Let me introduce you to the main characters in the Der Reizen series—Herta Tanner and Turan Freiermann. This is Herta’s impression of how they met.
“My apologies, Fraulein” a deep voice rumbled in her ear and at her back.
Herta’s heart stopped and she forgot how to breathe. That voice! It slid like warm chocolate along her nerves and his breath on her neck threatened to dissolve every bone in her body. She drew a shaky breath. Melting into a puddle at the sound of a voice or touch of a hand wasn’t something she did in public. She needed control. She felt like she was blushing right down to her toenails. Good thing he can’t see all of me, she thought. Then again… She drew another breath.
“It is of no moment,” she said, her voice sounding cold and arrogant, even to herself. “You may release me now.”
The man chuckled and stepped back. Herta’s knees trembled at the sound.
~Excerpt from Chapter 4
Writing these characters proved a challenge for me. For one thing, I wrote the story by listening to Herta and Turan tell me their stories. Trying to listen to characters who talk to you over the course of fifteen years is hard. I had to keep rereading parts I’d written in order to remember what was supposed to come next.
One thing Herta shares with Turan is the need to be ‘in control’ of herself, if not the situation. It seems to be a common trait among people I know. Some are like Herta and need to be in control of themselves at all times. Others are like Turan, who prefers to be in control of any given situation. When he doesn’t have that control, he gets frustrated and his self-control suffers. If Herta doesn’t have control of herself, she either flails out physically or walks away—Fight or flight.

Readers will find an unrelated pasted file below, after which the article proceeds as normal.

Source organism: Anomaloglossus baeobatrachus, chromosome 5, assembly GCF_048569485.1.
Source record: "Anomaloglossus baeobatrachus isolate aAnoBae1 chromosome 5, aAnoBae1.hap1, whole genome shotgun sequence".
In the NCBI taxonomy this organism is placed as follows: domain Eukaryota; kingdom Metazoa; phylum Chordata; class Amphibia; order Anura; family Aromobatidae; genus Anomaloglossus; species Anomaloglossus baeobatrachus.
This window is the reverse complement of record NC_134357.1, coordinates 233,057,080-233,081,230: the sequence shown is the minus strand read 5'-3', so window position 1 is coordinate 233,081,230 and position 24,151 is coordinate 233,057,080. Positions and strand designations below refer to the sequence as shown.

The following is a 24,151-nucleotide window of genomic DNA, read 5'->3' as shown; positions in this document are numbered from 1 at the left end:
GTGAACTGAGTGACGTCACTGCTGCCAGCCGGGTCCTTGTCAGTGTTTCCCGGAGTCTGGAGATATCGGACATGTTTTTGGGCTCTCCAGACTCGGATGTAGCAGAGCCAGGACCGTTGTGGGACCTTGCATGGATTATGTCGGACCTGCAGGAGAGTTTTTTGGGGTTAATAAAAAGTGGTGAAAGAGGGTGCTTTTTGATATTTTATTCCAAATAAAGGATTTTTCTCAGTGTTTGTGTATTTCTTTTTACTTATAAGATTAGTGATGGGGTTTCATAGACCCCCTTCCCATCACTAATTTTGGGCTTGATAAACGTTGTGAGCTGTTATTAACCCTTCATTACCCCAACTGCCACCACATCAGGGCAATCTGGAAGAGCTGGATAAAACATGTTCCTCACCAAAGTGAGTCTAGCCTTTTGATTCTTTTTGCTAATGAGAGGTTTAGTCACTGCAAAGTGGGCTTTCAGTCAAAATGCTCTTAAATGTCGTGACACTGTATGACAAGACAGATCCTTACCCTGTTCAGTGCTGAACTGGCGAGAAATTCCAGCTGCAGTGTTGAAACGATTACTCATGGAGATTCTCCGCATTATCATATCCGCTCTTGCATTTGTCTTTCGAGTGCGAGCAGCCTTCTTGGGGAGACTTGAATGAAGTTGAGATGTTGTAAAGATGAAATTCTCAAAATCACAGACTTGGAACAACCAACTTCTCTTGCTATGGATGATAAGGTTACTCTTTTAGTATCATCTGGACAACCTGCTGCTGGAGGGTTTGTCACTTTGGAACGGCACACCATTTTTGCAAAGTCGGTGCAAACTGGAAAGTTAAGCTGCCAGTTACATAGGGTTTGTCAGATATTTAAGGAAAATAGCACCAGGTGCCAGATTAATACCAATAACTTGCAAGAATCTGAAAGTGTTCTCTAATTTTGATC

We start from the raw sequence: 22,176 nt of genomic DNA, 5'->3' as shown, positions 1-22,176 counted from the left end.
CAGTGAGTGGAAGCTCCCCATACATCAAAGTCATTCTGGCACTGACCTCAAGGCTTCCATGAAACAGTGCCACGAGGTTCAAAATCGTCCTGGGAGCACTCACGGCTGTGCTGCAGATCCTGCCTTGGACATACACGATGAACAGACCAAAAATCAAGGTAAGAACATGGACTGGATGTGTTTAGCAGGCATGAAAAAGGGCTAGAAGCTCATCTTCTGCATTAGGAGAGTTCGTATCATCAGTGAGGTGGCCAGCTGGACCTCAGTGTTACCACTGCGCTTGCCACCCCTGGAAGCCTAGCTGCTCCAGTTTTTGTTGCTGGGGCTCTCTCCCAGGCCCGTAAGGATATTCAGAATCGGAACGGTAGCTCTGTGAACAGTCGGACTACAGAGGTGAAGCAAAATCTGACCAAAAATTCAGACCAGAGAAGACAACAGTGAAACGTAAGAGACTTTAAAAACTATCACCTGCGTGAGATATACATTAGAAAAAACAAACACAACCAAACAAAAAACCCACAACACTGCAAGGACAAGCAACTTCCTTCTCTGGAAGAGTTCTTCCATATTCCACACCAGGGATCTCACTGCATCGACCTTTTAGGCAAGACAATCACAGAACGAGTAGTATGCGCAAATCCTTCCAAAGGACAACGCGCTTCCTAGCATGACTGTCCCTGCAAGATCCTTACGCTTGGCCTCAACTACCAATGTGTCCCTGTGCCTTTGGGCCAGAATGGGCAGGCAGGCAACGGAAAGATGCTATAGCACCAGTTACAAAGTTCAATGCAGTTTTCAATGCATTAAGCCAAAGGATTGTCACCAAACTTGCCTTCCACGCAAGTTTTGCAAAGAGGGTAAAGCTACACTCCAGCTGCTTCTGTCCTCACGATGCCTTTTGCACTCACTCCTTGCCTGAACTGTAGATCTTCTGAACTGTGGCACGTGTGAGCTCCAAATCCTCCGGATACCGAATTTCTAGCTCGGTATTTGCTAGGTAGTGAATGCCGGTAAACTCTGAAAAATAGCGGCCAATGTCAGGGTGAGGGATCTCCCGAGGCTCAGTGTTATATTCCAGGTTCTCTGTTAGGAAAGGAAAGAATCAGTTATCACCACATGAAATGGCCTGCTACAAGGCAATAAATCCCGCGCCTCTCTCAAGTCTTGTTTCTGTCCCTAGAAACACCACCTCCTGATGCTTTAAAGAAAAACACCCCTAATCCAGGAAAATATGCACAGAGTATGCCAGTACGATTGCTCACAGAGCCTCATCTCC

One of my reviewers on Goodreads complained that she could have cheerfully knocked Turan’s and Herta’s heads together because of their unwillingness to see the other person’s view or to hear the other one out. I had a heck of a time with them. They needed to be together or my whole story fell apart.
While Herta was being tetchy about events, Turan honestly didn’t know what the problem was. He’s not from around here, as the saying goes. Dealing with men versus women and trying to think like the opposite sex is hard. (I have a male beta reader for just that reason.) Add in unfamiliar territory and culture and the problem can almost be overwhelming. I tried to feel sorry for Turan, but the Tiel arrogance I wasn’t sure existed came out in full force at times. Herta, too, drove me nuts with her stubborn behavior.
So why should you listen to voices in your head? In the case of a writer, that voice is the subconscious speaking. It’s the voice of your characters telling you their story. It’s your writer’s mind telling you how your characters will react to any given situation. It’s the constant in your story.
You need that constant in order to make the characters believable and to suspend disbelief in your reader. They need to feel your story is real and if the characters aren’t real, neither is the story.